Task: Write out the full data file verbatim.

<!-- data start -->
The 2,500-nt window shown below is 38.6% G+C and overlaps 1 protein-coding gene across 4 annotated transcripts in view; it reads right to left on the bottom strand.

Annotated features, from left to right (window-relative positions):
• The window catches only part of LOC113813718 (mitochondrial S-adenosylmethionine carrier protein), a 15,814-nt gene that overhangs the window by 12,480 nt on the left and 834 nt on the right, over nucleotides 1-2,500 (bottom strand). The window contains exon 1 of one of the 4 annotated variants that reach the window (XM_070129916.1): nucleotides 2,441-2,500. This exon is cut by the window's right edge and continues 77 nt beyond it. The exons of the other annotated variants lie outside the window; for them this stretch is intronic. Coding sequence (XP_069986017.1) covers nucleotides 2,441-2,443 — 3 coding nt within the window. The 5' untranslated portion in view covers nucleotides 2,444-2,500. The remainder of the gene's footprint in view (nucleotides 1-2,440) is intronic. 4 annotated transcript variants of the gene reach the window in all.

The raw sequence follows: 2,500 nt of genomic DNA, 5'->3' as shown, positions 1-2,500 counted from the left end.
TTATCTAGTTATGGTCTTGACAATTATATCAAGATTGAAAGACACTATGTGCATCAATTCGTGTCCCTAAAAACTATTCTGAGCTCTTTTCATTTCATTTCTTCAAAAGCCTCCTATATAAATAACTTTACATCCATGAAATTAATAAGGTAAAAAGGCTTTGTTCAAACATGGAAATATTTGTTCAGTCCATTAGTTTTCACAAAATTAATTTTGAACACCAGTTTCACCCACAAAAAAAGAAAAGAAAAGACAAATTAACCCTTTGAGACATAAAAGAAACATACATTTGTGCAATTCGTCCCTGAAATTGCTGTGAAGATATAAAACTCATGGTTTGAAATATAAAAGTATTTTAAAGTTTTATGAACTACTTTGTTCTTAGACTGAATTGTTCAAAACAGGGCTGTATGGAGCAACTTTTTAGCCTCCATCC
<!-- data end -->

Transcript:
The 2,500-nt window shown below is 38.6% G+C and overlaps 1 protein-coding gene across 4 annotated transcripts in view; it reads right to left on the bottom strand.

Annotated features, from left to right (window-relative positions):
• The window catches only part of LOC113813718 (mitochondrial S-adenosylmethionine carrier protein), a 15,814-nt gene that overhangs the window by 12,480 nt on the left and 834 nt on the right, over nucleotides 1-2,500 (bottom strand). The window contains exon 1 of one of the 4 annotated variants that reach the window (XM_070129916.1): nucleotides 2,441-2,500. This exon is cut by the window's right edge and continues 77 nt beyond it. The exons of the other annotated variants lie outside the window; for them this stretch is intronic. Coding sequence (XP_069986017.1) covers nucleotides 2,441-2,443 — 3 coding nt within the window. The 5' untranslated portion in view covers nucleotides 2,444-2,500. The remainder of the gene's footprint in view (nucleotides 1-2,440) is intronic. 4 annotated transcript variants of the gene reach the window in all.

The raw sequence follows: 2,500 nt of genomic DNA, 5'->3' as shown, positions 1-2,500 counted from the left end.
TTATCTAGTTATGGTCTTGACAATTATATCAAGATTGAAAGACACTATGTGCATCAATTCGTGTCCCTAAAAACTATTCTGAGCTCTTTTCATTTCATTTCTTCAAAAGCCTCCTATATAAATAACTTTACATCCATGAAATTAATAAGGTAAAAAGGCTTTGTTCAAACATGGAAATATTTGTTCAGTCCATTAGTTTTCACAAAATTAATTTTGAACACCAGTTTCACCCACAAAAAAAGAAAAGAAAAGACAAATTAACCCTTTGAGACATAAAAGAAACATACATTTGTGCAATTCGTCCCTGAAATTGCTGTGAAGATATAAAACTCATGGTTTGAAATATAAAAGTATTTTAAAGTTTTATGAACTACTTTGTTCTTAGACTGAATTGTTCAAAACAGGGCTGTATGGAGCAACTTTTTAGCCTCCATCC